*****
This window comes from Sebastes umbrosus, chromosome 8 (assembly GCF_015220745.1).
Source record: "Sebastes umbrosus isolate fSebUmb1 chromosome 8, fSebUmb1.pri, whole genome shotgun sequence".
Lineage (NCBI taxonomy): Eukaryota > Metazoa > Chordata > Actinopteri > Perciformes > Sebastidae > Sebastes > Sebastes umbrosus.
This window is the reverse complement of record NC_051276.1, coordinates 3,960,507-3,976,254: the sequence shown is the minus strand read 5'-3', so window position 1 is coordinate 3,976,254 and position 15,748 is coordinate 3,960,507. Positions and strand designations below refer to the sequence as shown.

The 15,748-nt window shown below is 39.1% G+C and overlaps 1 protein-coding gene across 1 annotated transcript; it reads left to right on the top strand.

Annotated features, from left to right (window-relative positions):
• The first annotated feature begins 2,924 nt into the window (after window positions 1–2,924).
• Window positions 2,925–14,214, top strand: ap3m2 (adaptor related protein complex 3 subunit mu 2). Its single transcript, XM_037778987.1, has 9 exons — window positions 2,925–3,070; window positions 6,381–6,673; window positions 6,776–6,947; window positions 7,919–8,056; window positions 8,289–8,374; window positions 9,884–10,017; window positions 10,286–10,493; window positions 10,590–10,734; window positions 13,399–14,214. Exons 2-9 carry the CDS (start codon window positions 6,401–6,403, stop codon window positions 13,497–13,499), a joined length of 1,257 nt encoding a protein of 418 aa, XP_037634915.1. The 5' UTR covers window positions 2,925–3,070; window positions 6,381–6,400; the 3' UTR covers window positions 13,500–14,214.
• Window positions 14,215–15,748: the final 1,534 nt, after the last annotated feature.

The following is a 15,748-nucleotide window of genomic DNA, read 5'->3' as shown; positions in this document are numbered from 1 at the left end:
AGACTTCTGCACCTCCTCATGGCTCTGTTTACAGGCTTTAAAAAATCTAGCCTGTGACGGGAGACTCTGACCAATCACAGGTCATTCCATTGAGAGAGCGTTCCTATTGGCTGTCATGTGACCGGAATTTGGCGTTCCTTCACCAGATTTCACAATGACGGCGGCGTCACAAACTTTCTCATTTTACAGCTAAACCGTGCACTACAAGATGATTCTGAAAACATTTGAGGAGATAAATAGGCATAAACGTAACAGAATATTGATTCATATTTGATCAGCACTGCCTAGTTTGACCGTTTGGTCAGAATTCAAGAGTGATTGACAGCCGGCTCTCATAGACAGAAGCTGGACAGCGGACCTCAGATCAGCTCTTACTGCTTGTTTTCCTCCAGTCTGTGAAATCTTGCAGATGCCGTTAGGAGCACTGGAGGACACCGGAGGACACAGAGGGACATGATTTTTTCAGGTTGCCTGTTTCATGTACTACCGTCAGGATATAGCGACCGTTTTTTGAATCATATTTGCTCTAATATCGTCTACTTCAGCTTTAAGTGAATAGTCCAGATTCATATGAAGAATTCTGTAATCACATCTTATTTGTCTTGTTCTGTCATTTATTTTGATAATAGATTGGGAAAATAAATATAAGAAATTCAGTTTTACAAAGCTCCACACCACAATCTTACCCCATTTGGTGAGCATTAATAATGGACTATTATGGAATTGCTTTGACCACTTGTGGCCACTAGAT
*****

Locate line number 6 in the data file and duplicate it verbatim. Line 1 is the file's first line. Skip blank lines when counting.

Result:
Annotated features, from left to right (window-relative positions):